I submitted that it had been more crucial for Tsonga, since he’d gone on to win the Marseilles title in rather grand style, earning a disappointingly ordinary trophy and a peck on the cheek from a three year old. Before his cheek had even dried, Tsonga was off to Dubai, where Roger Rasheed was lurking in wait. Rasheed has already warned his charge (via the miracle of Twitter) that the hard work was about to begin. I’m not sure what was said in private, but upon taking the court Tsonga was a new man, one ready to turn around a six game winning streak against his opponent, Michael Llodra. He did this from a break up in the first set. An ace on game point was disallowed, the point was bafflingly replayed, confusion briefly reigned and Tsonga surrendered the break in a flurry of double faults. From there he looked truly lost. Afterwards he blamed the umpire, publicly. I suspect Rasheed will have words about that.
Anyway, Berdych has now finished off Kamke, Daniel Brands has seen off Mikhail Youzhny, and del Potro is tearing strips from Somdev Devvarman, all in brilliant sunshine. And it isn’t even midnight.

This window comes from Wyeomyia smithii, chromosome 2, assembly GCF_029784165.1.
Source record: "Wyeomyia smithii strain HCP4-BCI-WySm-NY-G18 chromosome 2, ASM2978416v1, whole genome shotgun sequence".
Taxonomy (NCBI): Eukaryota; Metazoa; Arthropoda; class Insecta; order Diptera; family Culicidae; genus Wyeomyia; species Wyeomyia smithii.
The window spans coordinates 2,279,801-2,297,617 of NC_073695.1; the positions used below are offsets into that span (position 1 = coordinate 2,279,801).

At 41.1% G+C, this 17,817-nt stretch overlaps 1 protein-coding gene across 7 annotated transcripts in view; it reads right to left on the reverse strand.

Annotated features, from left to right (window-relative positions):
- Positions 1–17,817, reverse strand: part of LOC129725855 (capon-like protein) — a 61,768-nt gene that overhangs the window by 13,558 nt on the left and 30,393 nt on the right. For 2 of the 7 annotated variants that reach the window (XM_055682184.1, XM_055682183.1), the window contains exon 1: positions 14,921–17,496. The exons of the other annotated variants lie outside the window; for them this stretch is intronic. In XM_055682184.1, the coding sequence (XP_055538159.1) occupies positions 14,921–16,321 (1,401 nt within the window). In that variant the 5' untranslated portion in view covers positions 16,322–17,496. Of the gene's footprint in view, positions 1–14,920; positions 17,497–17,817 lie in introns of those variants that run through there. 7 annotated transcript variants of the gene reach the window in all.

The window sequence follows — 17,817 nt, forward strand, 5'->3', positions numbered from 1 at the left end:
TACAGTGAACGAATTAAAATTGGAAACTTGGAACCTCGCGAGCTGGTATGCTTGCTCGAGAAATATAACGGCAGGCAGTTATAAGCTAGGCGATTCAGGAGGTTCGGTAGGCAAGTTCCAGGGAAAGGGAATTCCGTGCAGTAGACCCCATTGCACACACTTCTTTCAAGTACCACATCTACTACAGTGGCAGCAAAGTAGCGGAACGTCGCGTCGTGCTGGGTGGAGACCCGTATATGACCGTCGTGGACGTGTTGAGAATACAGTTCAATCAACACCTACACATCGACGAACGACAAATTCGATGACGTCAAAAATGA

By James A. Crabtree
So yes, it is still in the very early stages.
But am I just imagining this or has there been an absurd amount of five set matches, thirteen at last count. Absolute proof the game is decided not only by the power of a serve but as much by a will of nerve.
Milos Raonic was made to work and work against Santiago Giraldo, but his big serve came in handy. Janko Tipsarevic scraped through as did fellow seed Marin Cilic who next faces Daniel Brands another five set survivor.
Surely these guys, after such a gruelling day at work deserve an immunity pin or something.
But reality TV this is not. You lose and you go home. No chance of a recall here just because you are a fan favourite.